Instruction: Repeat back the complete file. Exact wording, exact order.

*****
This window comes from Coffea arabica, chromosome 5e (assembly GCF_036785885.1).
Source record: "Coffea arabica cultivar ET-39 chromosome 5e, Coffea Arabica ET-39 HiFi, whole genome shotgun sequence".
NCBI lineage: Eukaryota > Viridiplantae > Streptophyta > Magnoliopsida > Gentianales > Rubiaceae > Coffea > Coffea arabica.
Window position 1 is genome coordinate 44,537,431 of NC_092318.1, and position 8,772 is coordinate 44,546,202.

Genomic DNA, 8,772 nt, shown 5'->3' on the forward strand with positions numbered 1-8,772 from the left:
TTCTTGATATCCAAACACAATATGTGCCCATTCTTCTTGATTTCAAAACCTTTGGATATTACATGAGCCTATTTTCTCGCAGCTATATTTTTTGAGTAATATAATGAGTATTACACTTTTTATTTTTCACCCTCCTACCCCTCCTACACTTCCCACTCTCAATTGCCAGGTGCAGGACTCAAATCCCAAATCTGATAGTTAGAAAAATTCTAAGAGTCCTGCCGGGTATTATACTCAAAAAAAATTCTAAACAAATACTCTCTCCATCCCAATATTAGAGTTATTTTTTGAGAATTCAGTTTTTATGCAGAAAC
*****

This window comes from Coffea arabica, chromosome 5e (assembly GCF_036785885.1).
Source record: "Coffea arabica cultivar ET-39 chromosome 5e, Coffea Arabica ET-39 HiFi, whole genome shotgun sequence".
NCBI lineage: Eukaryota > Viridiplantae > Streptophyta > Magnoliopsida > Gentianales > Rubiaceae > Coffea > Coffea arabica.
Window position 1 is genome coordinate 44,537,431 of NC_092318.1, and position 8,772 is coordinate 44,546,202.

Genomic DNA, 8,772 nt, shown 5'->3' on the forward strand with positions numbered 1-8,772 from the left:
TTCTTGATATCCAAACACAATATGTGCCCATTCTTCTTGATTTCAAAACCTTTGGATATTACATGAGCCTATTTTCTCGCAGCTATATTTTTTGAGTAATATAATGAGTATTACACTTTTTATTTTTCACCCTCCTACCCCTCCTACACTTCCCACTCTCAATTGCCAGGTGCAGGACTCAAATCCCAAATCTGATAGTTAGAAAAATTCTAAGAGTCCTGCCGGGTATTATACTCAAAAAAAATTCTAAACAAATACTCTCTCCATCCCAATATTAGAGTTATTTTTTGAGAATTCAGTTTTTATGCAGAAAC